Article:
The first step is detangling embedded indie label market share from the majors that distribute them and therefore wield their market share as part of their own in licensing negotiations. There are two ways to measure market share:

  1. By distribution (this includes indie labels distributed via major labels being included in the share of the bigger labels)
  2. By ownership (this measures based on the original label, so does not count any indie labels as part of major labels)

By the first measure, the major labels had an 82% market share in 2016 and 79% market share in 2017. By the second measure, according to the WINTel report, major label market share was 62% in 2016 (the 2017 WINTel number is not yet out but will be shortly). So, if Spotify does direct deals with the larger indies currently distributed by majors or major-owned distributors (or persuades them to join Merlin), it unpacks up to more than a fifth of major label market share.

2 – More artists direct

DIY artists uploading directly to Spotify is a long-term play, aimed at harnessing the potential of tomorrow’s stars. In the near term, these artists will generate a smallish amount of streams, even with a helping hand from Spotify’s algorithms and curators. There are about 300 artists right now; let’s say Spotify gets to 2,500 next year, it could potentially deliver around a third of a percent of share of Spotify streams.

3 – Library music

Fake artist gatesaw a lot of people getting very hot under the collar, but nothing that was done was against any rules. Instead library music companies like Epidemic Sounds were – and still are – serving tracks into mood based playlists. The inference is that Spotify is paying less for Epidemic Sounds tracks than to labels. Whether it is or isn’t, this still eats away at label market share on Spotify. With a bit more support from Spotify’s playlist engine, these could account for around 0.7% of streams.  Coupled with artists direct, that’s a single point of share. Not exactly industry changing, but a pointer to the future, and a point of share is a point of share.

4 – Top 20 artists

Where Spotify could really move the needle is doing direct deals with top tier, frontline artists, probably on label services deals, as Spotify doesn’t appear to want to become a copyright owner – not yet at least. Netflix is funding its original content investments with around $1.5 billion of debt every two years, which it raises against its subscriber growth forecasts. No reason why Spotify couldn’t do the same, paying advances that other labels couldn’t compete with. The top 20 artists on Spotify account for around 22% of all Spotify streams. If Spotify could do direct deals with each of them and promote the hell of out of their latest releases, they could contribute up to 15% of all streams. Of that top 20, Taylor Swift is on the lookout for a new label, and Drake is putting out ‘albums’ so frequently that he must be pushing up close to the end of his deal.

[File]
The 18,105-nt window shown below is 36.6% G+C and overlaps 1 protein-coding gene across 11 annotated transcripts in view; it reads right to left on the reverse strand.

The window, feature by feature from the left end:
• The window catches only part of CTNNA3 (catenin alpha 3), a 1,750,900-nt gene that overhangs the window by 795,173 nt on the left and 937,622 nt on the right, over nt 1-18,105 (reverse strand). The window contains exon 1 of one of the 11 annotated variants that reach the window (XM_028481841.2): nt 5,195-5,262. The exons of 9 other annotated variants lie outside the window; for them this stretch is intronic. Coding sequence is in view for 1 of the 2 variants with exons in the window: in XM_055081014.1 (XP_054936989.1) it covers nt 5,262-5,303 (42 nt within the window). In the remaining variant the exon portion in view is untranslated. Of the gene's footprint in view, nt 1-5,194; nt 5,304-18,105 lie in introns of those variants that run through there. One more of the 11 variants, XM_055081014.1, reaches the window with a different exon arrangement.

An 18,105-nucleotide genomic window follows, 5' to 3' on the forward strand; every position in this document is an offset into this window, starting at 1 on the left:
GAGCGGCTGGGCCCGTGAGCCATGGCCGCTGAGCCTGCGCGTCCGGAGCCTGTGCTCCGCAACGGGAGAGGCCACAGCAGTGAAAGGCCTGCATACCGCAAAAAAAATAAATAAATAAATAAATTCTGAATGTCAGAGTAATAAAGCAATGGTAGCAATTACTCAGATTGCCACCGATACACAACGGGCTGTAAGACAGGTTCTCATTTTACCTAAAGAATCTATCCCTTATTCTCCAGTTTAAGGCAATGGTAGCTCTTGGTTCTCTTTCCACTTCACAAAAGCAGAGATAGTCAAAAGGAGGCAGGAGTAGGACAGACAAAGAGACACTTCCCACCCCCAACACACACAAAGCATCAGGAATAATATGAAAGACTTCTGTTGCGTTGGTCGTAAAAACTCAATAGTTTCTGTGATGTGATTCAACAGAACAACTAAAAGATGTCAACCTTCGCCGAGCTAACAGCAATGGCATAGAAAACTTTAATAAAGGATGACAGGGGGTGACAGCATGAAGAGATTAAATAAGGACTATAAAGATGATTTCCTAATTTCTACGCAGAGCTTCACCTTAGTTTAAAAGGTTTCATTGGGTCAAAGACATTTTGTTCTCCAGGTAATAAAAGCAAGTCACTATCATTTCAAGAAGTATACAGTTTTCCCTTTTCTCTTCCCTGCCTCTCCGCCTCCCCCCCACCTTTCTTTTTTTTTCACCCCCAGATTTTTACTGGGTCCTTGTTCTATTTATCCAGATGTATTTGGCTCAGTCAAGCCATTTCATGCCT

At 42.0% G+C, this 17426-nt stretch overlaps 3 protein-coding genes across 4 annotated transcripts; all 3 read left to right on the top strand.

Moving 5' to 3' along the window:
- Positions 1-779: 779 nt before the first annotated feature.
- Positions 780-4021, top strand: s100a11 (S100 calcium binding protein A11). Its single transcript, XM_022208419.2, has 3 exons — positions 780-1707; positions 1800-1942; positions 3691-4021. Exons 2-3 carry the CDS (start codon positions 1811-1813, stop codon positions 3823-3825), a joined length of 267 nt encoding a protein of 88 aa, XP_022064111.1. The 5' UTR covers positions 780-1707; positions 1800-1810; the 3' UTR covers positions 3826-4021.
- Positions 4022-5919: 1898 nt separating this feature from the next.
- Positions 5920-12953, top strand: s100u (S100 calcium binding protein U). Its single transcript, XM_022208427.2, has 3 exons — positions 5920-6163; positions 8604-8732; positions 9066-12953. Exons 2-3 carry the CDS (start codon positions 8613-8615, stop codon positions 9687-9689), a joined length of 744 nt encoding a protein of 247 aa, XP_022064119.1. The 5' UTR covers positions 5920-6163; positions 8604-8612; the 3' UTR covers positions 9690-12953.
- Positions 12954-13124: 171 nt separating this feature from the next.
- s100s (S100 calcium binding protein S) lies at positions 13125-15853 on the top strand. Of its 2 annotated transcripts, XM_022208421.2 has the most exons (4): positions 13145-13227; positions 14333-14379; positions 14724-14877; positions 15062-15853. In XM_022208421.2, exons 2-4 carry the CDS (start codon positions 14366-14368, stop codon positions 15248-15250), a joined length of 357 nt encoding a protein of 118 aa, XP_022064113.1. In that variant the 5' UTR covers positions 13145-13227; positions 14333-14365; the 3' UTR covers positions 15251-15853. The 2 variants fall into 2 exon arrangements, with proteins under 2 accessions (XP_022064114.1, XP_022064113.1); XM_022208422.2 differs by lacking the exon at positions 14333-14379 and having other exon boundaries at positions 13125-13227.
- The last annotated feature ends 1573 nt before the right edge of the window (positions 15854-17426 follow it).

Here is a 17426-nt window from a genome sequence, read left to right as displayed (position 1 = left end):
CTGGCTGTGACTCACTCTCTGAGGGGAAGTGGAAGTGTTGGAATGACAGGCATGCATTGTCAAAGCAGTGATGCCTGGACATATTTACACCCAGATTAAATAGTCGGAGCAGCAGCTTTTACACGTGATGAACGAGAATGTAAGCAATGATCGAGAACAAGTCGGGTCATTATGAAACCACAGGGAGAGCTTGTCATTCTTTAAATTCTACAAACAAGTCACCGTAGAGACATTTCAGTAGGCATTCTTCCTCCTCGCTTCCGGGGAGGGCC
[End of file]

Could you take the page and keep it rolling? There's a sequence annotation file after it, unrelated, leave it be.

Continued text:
spotify streaming repertoire shares midia research

When we add all these components together we end up in a situation where the major labels’ share of total streams would be just 47%. Spotify would have the second highest individual market share, while regional repertoire variations mean that SME and WMG could drop towards 10-11% in a couple of regions.

Of course, this is a hypothetical scenario, and one on steroids: the odds of Spotify signing up all the top 20 artists in the next 12 months is slim, to put it lightly, but it is useful for illustrating the opportunity.

Prisoners’ Dilemma

At this stage we move on to a prisoners’dilemma scenario for the majors:

  • All of the majors help Spotify’s case by over prioritising Spotify as a promotional tool in light of its share of total listening compared to radio, YouTube, other streaming services etc
  • WMG and SME probably couldn’t afford to remove their content from Spotify but would be watching UMG, the only one that probably feel confident enough to do so
  • However, UMG would be thinking if it jumps first and removes its content, each of the other two majors would benefit from it not being there (and would probably be secretly hoping for that outcome)
  • Each other major would be thinking the same, and regulatory restrictions prevent the majors from discussing strategy to formulate a combined response
  • But even if UMG did pull its content, this would hurt Spotify but would not kill it (Amazon Prime Music launched without UMG and spent 15 months growing just fine until UMG came on board)
  • Spotify could easily tweak its curation algorithms to minimise the perceived impact of the missing catalogue, making it ‘feel’ more like 10%
  • So, the likely scenario would be each major paralysed by FOMO and so none of them act

Thus, maybe Spotify is already nearly big enough to do this, and could do so next year. And the more that Spotify’s stock price struggles, the more that Spotify needs to talk up its disruption. History shows that when Spotify makes disruptive announcements, its stock price does better than when it delivers quarterly results. Maybe, just maybe, the labels have already missed their chance to prevent Spotify from becoming their fiercest competitor. The TV networks left it too late with Netflix…history may be about to repeat itself.

Article 13 – Laws of Unintended Consequences

I do not normally add disclaimers or qualifiers at the start of blog posts, but given how divisive the whole Article 13 debate has become, there is a big risk that some readers will make incorrect assumptions about my position on Article 13. The emerging defining characteristic of popular debate in the late 2010s has been the polarization of opinion e.g. Brexit, Trump, immigration. Article 13 follows a similar model, leaving little tolerance for the middle ground. You are either anti-copyright / pro-big tech or you’re pro-big government / anti-innovation.